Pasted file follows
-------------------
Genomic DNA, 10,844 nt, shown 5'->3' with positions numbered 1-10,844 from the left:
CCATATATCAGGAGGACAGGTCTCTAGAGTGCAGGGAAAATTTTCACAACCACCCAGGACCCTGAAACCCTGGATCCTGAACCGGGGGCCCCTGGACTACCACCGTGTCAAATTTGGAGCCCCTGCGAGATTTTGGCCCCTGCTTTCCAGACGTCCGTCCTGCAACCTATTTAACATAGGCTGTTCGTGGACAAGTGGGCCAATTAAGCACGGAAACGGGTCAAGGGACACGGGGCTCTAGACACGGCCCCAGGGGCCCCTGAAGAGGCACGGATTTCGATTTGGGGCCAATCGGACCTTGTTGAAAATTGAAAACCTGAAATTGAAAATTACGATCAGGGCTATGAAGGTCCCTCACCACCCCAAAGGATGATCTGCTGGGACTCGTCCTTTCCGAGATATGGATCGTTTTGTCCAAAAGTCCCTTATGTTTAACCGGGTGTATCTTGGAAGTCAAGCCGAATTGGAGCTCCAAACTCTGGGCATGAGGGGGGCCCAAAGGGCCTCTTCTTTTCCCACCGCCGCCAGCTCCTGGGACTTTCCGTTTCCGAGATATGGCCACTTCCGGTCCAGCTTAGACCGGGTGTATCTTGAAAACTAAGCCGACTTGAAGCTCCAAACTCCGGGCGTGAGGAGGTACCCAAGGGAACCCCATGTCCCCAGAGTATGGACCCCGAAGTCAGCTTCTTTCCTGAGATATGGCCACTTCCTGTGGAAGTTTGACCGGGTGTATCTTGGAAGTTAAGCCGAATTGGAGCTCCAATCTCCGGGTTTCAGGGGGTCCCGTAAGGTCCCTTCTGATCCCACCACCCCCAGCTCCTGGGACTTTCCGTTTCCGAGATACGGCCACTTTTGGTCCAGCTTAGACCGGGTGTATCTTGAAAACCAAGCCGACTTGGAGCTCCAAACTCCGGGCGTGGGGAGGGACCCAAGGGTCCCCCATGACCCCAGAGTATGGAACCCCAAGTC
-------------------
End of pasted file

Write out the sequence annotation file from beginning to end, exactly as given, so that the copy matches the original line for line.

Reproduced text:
Genomic DNA, 10,844 nt, shown 5'->3' with positions numbered 1-10,844 from the left:
CCATATATCAGGAGGACAGGTCTCTAGAGTGCAGGGAAAATTTTCACAACCACCCAGGACCCTGAAACCCTGGATCCTGAACCGGGGGCCCCTGGACTACCACCGTGTCAAATTTGGAGCCCCTGCGAGATTTTGGCCCCTGCTTTCCAGACGTCCGTCCTGCAACCTATTTAACATAGGCTGTTCGTGGACAAGTGGGCCAATTAAGCACGGAAACGGGTCAAGGGACACGGGGCTCTAGACACGGCCCCAGGGGCCCCTGAAGAGGCACGGATTTCGATTTGGGGCCAATCGGACCTTGTTGAAAATTGAAAACCTGAAATTGAAAATTACGATCAGGGCTATGAAGGTCCCTCACCACCCCAAAGGATGATCTGCTGGGACTCGTCCTTTCCGAGATATGGATCGTTTTGTCCAAAAGTCCCTTATGTTTAACCGGGTGTATCTTGGAAGTCAAGCCGAATTGGAGCTCCAAACTCTGGGCATGAGGGGGGCCCAAAGGGCCTCTTCTTTTCCCACCGCCGCCAGCTCCTGGGACTTTCCGTTTCCGAGATATGGCCACTTCCGGTCCAGCTTAGACCGGGTGTATCTTGAAAACTAAGCCGACTTGAAGCTCCAAACTCCGGGCGTGAGGAGGTACCCAAGGGAACCCCATGTCCCCAGAGTATGGACCCCGAAGTCAGCTTCTTTCCTGAGATATGGCCACTTCCTGTGGAAGTTTGACCGGGTGTATCTTGGAAGTTAAGCCGAATTGGAGCTCCAATCTCCGGGTTTCAGGGGGTCCCGTAAGGTCCCTTCTGATCCCACCACCCCCAGCTCCTGGGACTTTCCGTTTCCGAGATACGGCCACTTTTGGTCCAGCTTAGACCGGGTGTATCTTGAAAACCAAGCCGACTTGGAGCTCCAAACTCCGGGCGTGGGGAGGGACCCAAGGGTCCCCCATGACCCCAGAGTATGGAACCCCAAGTC